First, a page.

Black–Friday The 13th,14th,15th—-

clothes on sale
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The turkey has barely come out of the oven and the tryptophan has not yet cast its sleepy spell on folks when many stores open their doors on Thanksgiving Day. They no longer wait for the calamitous black Friday to launch its war on unsuspecting customers.  The doors of stores now open just after dinner time and everyone now excuses themselves from the holiday to rush off to retail hell and begin their annual ritual of buying shit that no one really needs or can afford.  You don’t even get time anymore to digest before shuffling off on your mission to beat everyone else to the stores and secure those fantastic discounts.

“But wait there’s more!”, the retail giants have come up with a brand-new scheme to entice you into their spider-like retail web.  One week before the dark day of shopping hell, the major, corporate marketers put out large boxes wrapped in paper (some in black, others in wrapping paper) with signs that say, “be here on Friday to see what specials and giveaways are in these boxes”.  So, it is no longer effective to just have sale items on “Black Friday”, but now we have to tease customers like children who can’t wait to open their wrapped Christmas gifts under the tree, giddy with the excitement of free goodies.  My theory, as is many others is that nothing is free.

To make matters worse, these boxes are huge and located in the main entrance area of the store and cause a human traffic jam.  Of course, knowing that foot traffic gets slowed, there are tons of point-of-purchase items right there to catch your attention and take your money.  Leading the way are tons of candy which has every child in the store glued to them like sticky traps for mice.  This, of course, leads to the epic confrontation of parent and child with both blocking my entrance to the store.  Jeezo-all I needed was a gallon of milk and a loaf of bread!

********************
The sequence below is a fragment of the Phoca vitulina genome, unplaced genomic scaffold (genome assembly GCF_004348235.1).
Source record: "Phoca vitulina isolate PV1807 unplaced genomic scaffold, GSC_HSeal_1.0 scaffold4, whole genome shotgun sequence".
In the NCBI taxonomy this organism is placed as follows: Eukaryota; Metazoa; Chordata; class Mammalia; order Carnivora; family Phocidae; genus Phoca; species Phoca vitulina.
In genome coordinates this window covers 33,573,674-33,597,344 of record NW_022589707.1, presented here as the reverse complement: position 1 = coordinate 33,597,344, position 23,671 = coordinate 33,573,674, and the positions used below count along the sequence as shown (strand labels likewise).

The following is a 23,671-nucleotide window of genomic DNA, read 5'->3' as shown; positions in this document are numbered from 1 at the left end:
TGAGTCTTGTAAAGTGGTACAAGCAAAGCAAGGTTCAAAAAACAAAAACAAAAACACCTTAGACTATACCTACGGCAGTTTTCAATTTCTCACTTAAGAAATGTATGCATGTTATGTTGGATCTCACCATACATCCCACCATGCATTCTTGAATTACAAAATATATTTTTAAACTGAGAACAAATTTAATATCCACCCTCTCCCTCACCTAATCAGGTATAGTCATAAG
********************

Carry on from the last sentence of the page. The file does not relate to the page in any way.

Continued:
It almost feels like these corporate mega-mart stores are small and very cramped, even smaller than the old family-run stores of years past.  And the atmosphere in these stores during the darkest of Fridays feels like the inside of the cage being used for a “Texas Death Match”.  People literally race through the place looking for the ultimate bargains with little to no regard for their fellow humans.  I have witnessed brawls that had more humanity and compassion.  It seems like this one day of the year sparks a psychosis in human beings that is like flipping the switch on a buzz saw or even worse releasing bloodthirsty hounds after a wounded rabbit.

I have an idea here, why don’t we abandon gluttony and return the days of buying gifts that have sentimental value or maybe usefulness (i.e. books).  How many televisions, cell phones, or devices where you can tell it what to do for you as it spies on you, do you need?  It has been gluttony that has led us to this world of mega shopping hell where malls now sit vacant and online shopping monarchs steal your money.  Do you not see the spell that these corporate bastards have put over you?  Stare deeply into the swirling light and when you wake up you will have your credit card in your hands and some poor sap’s blood on your feet.

Maybe it is time for us to return to the age of celebrating “the holidays” with the spirit of enjoying family, friends, food and of course spiked eggnog.  Forget the gifts, let’s just raise our glasses and toast each other or just get toasted. Let’s just enjoy the essence of the holidays and the goodwill that they are supposed to bring.  Maybe we can learn to be civil again and not turn into rabid animals with the me-only attitude.  Once we accomplish this then maybe Old Grumpy can go shopping and burn off the tryptophan in peace on the day after Thanksgiving.  As always, this is just my opinion.

Talk to Ya Later

The Grumpy Old Fart Customer @2019 All Rights Reserved

 

Dude, Where’s My Camper?

photo of a man in white long sleeved top on blue and white pop up camper
Photo by neil kelly on Pexels.com

So, you have saved, scrimped and saved some more and the day has finally arrived– you can purchase your brand-new camper.  Can’t you just feel it, the call of the open road, the smell of the trees, the air and the sudden greeting of the dump station aroma, ahh–this is American camping.  It’s that moment when Americans load almost everything, they own into a confined space on a vehicle with 6 to 10 wheels or a trailer– once the traveling refuge of horses and cattle.  It is the American dream to have your home on your back for two weeks and all of the U.S. is your frontier.  Never mind the fact that the setup of the camper at the campsite has been the cause of numerous divorces and heart attacks.  Just take a deep breath of that fresh air and say to yourself “I am there”.